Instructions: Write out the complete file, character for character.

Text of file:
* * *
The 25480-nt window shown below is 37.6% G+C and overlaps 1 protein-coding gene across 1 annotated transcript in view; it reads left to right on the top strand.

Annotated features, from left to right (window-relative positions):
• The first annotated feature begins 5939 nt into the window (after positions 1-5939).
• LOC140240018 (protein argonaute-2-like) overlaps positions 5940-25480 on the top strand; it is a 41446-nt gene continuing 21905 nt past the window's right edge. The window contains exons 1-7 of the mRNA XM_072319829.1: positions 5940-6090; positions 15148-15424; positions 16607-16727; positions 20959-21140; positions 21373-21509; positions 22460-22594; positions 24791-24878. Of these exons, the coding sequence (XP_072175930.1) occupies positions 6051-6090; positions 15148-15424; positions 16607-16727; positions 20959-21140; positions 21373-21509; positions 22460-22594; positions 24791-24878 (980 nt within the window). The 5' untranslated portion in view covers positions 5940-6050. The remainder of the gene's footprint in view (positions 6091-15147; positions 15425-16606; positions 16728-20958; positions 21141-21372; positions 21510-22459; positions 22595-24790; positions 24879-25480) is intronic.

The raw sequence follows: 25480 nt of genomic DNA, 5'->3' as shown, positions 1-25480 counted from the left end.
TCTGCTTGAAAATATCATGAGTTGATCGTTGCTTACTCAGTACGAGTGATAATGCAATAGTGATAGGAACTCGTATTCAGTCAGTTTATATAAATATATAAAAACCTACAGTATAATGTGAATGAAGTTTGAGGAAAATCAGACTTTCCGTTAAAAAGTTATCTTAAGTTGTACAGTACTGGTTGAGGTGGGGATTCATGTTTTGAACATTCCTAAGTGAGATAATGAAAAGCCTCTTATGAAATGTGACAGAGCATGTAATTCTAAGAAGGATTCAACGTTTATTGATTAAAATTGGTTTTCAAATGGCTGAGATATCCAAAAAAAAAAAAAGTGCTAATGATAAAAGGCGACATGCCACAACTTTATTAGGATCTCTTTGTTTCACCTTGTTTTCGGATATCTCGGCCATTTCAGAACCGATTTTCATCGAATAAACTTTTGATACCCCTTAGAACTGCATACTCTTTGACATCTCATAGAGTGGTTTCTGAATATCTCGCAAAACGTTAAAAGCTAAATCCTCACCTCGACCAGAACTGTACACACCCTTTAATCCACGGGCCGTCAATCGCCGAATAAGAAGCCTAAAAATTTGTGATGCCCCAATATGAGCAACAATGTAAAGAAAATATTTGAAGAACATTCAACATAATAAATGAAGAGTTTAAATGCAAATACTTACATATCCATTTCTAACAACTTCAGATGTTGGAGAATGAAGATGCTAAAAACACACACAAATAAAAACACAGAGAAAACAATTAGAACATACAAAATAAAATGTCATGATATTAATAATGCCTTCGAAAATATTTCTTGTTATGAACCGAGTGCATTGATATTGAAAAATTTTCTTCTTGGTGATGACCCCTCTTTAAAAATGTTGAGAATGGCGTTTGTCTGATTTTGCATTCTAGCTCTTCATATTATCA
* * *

The 25480-nt window shown below is 37.6% G+C and overlaps 1 protein-coding gene across 1 annotated transcript in view; it reads left to right on the top strand.

Annotated features, from left to right (window-relative positions):
• The first annotated feature begins 5939 nt into the window (after positions 1-5939).
• LOC140240018 (protein argonaute-2-like) overlaps positions 5940-25480 on the top strand; it is a 41446-nt gene continuing 21905 nt past the window's right edge. The window contains exons 1-7 of the mRNA XM_072319829.1: positions 5940-6090; positions 15148-15424; positions 16607-16727; positions 20959-21140; positions 21373-21509; positions 22460-22594; positions 24791-24878. Of these exons, the coding sequence (XP_072175930.1) occupies positions 6051-6090; positions 15148-15424; positions 16607-16727; positions 20959-21140; positions 21373-21509; positions 22460-22594; positions 24791-24878 (980 nt within the window). The 5' untranslated portion in view covers positions 5940-6050. The remainder of the gene's footprint in view (positions 6091-15147; positions 15425-16606; positions 16728-20958; positions 21141-21372; positions 21510-22459; positions 22595-24790; positions 24879-25480) is intronic.

The raw sequence follows: 25480 nt of genomic DNA, 5'->3' as shown, positions 1-25480 counted from the left end.
TCTGCTTGAAAATATCATGAGTTGATCGTTGCTTACTCAGTACGAGTGATAATGCAATAGTGATAGGAACTCGTATTCAGTCAGTTTATATAAATATATAAAAACCTACAGTATAATGTGAATGAAGTTTGAGGAAAATCAGACTTTCCGTTAAAAAGTTATCTTAAGTTGTACAGTACTGGTTGAGGTGGGGATTCATGTTTTGAACATTCCTAAGTGAGATAATGAAAAGCCTCTTATGAAATGTGACAGAGCATGTAATTCTAAGAAGGATTCAACGTTTATTGATTAAAATTGGTTTTCAAATGGCTGAGATATCCAAAAAAAAAAAAAGTGCTAATGATAAAAGGCGACATGCCACAACTTTATTAGGATCTCTTTGTTTCACCTTGTTTTCGGATATCTCGGCCATTTCAGAACCGATTTTCATCGAATAAACTTTTGATACCCCTTAGAACTGCATACTCTTTGACATCTCATAGAGTGGTTTCTGAATATCTCGCAAAACGTTAAAAGCTAAATCCTCACCTCGACCAGAACTGTACACACCCTTTAATCCACGGGCCGTCAATCGCCGAATAAGAAGCCTAAAAATTTGTGATGCCCCAATATGAGCAACAATGTAAAGAAAATATTTGAAGAACATTCAACATAATAAATGAAGAGTTTAAATGCAAATACTTACATATCCATTTCTAACAACTTCAGATGTTGGAGAATGAAGATGCTAAAAACACACACAAATAAAAACACAGAGAAAACAATTAGAACATACAAAATAAAATGTCATGATATTAATAATGCCTTCGAAAATATTTCTTGTTATGAACCGAGTGCATTGATATTGAAAAATTTTCTTCTTGGTGATGACCCCTCTTTAAAAATGTTGAGAATGGCGTTTGTCTGATTTTGCATTCTAGCTCTTCATATTATCA